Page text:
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updated: 1/23/2012 6:48 AM

Conservationists hike Route 53 path

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  • Lake County residents hike public lands along the likely path if Route 53 is extended.

      Lake County residents hike public lands along the likely path if Route 53 is extended.
    Courtesy of Nathan Aaberg/Liberty Prairie Conserva

  • The Liberty Prairie Conservancy and the Sierra Club recently organized a hike along the possible path of an extended Route 53.

      The Liberty Prairie Conservancy and the Sierra Club recently organized a hike along the possible path of an extended Route 53.
    Courtesy of Nathan Aaberg/Liberty Prairie Conserva

 
By Nathan Aaberg
Liberty Prairie Conservancy submission

On a recent wintry Sunday afternoon, 18 Lake County residents explored publicly owned land in Long Grove that would be the likely route if Route 53 was to be extended into Lake County.

The hike was organized by the Liberty Prairie Conservancy and the Sierra Club.

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The 2.5-mile hike through rural and residential areas of Long Grove was attended by residents from across Lake County, including Antioch, Round Lake, Libertyville, Vernon Hills, Grayslake, Wildwood and Long Grove. Several trustees from the village of Long Grove also participated.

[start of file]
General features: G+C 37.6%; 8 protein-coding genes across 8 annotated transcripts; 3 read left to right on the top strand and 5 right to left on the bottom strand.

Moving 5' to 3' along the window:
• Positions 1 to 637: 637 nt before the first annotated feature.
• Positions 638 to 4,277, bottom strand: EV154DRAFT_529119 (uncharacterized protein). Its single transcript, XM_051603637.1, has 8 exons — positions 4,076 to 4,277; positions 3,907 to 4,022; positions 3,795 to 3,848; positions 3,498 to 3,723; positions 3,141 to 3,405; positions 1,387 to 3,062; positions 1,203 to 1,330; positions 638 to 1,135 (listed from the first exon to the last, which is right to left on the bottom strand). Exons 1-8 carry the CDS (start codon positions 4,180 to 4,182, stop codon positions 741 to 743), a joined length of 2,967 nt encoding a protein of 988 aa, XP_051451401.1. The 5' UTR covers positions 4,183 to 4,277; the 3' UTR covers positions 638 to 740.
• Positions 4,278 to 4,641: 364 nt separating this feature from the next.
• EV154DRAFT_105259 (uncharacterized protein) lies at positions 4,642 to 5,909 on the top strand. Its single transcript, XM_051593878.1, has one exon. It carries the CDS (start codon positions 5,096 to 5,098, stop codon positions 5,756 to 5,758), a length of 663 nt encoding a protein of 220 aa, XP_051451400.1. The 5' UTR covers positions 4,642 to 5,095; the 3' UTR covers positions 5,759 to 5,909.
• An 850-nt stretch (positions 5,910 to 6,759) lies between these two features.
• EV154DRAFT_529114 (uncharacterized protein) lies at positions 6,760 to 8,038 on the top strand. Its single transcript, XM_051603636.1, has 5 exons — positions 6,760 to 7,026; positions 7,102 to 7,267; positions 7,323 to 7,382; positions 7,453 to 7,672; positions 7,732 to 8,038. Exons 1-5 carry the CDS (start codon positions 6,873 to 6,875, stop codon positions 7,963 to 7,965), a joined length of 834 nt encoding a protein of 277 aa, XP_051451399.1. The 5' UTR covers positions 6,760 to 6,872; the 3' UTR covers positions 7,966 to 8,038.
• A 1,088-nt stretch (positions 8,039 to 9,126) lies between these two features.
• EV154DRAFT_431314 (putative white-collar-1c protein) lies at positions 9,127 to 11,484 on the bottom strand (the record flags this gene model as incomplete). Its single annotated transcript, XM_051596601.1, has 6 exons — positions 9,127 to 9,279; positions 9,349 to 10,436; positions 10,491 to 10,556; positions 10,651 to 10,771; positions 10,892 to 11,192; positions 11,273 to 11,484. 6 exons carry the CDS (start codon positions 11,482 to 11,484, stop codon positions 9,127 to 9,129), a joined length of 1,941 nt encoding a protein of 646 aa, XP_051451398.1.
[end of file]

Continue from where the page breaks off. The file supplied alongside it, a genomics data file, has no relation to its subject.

The hike started near an extensive great blue heron rookery in Heron Creek Forest Preserve at Route 22 and Old McHenry Road and traveled south on lands owned by the Illinois Department of Transportation. The route crossed a winding stream, passed near homes and along high quality wetlands, and through old growth oak-hickory woodlands, fields, and restored prairies that collectively serve as a wildlife corridor.

The hike ended at Surrey Marsh, an impressive wetland spanning several hundred acres between Long Grove Road and Cuba Road in Long Grove.

The state has been purchasing land in this north-south corridor for four decades in hopes of extending Route 53 expressway approximately eight miles from Lake-Cook Road to Route 120 in Grayslake. The two conservation organizations are planning additional hikes open to the public to explore other areas of the corridor in Grayslake and Hainesville.

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